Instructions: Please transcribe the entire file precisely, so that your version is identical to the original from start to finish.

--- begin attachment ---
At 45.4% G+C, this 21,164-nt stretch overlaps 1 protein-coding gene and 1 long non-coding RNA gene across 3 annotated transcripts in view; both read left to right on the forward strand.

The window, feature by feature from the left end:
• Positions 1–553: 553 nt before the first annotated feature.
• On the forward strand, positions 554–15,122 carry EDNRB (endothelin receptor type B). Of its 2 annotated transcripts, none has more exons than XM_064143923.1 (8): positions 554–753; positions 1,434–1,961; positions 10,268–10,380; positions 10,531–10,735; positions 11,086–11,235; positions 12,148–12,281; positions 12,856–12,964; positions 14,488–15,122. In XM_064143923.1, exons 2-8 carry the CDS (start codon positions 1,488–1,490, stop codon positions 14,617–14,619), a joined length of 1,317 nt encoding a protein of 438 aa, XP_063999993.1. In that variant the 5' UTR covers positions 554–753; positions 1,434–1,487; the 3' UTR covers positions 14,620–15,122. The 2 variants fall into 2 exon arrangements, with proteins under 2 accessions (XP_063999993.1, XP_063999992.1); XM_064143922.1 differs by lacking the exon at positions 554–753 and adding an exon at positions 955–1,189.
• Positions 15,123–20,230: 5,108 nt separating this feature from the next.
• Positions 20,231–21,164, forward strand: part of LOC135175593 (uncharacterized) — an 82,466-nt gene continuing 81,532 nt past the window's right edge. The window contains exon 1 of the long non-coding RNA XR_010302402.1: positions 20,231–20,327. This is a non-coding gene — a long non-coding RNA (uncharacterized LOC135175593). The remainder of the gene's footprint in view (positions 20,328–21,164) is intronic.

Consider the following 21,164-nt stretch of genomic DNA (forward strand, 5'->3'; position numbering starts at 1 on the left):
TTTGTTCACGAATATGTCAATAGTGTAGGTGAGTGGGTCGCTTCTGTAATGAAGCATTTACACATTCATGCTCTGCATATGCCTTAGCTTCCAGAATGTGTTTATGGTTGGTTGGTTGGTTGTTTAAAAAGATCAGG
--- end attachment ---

At 45.4% G+C, this 21,164-nt stretch overlaps 1 protein-coding gene and 1 long non-coding RNA gene across 3 annotated transcripts in view; both read left to right on the forward strand.

The window, feature by feature from the left end:
• Positions 1–553: 553 nt before the first annotated feature.
• On the forward strand, positions 554–15,122 carry EDNRB (endothelin receptor type B). Of its 2 annotated transcripts, none has more exons than XM_064143923.1 (8): positions 554–753; positions 1,434–1,961; positions 10,268–10,380; positions 10,531–10,735; positions 11,086–11,235; positions 12,148–12,281; positions 12,856–12,964; positions 14,488–15,122. In XM_064143923.1, exons 2-8 carry the CDS (start codon positions 1,488–1,490, stop codon positions 14,617–14,619), a joined length of 1,317 nt encoding a protein of 438 aa, XP_063999993.1. In that variant the 5' UTR covers positions 554–753; positions 1,434–1,487; the 3' UTR covers positions 14,620–15,122. The 2 variants fall into 2 exon arrangements, with proteins under 2 accessions (XP_063999993.1, XP_063999992.1); XM_064143922.1 differs by lacking the exon at positions 554–753 and adding an exon at positions 955–1,189.
• Positions 15,123–20,230: 5,108 nt separating this feature from the next.
• Positions 20,231–21,164, forward strand: part of LOC135175593 (uncharacterized) — an 82,466-nt gene continuing 81,532 nt past the window's right edge. The window contains exon 1 of the long non-coding RNA XR_010302402.1: positions 20,231–20,327. This is a non-coding gene — a long non-coding RNA (uncharacterized LOC135175593). The remainder of the gene's footprint in view (positions 20,328–21,164) is intronic.

Consider the following 21,164-nt stretch of genomic DNA (forward strand, 5'->3'; position numbering starts at 1 on the left):
TTTGTTCACGAATATGTCAATAGTGTAGGTGAGTGGGTCGCTTCTGTAATGAAGCATTTACACATTCATGCTCTGCATATGCCTTAGCTTCCAGAATGTGTTTATGGTTGGTTGGTTGGTTGTTTAAAAAGATCAGG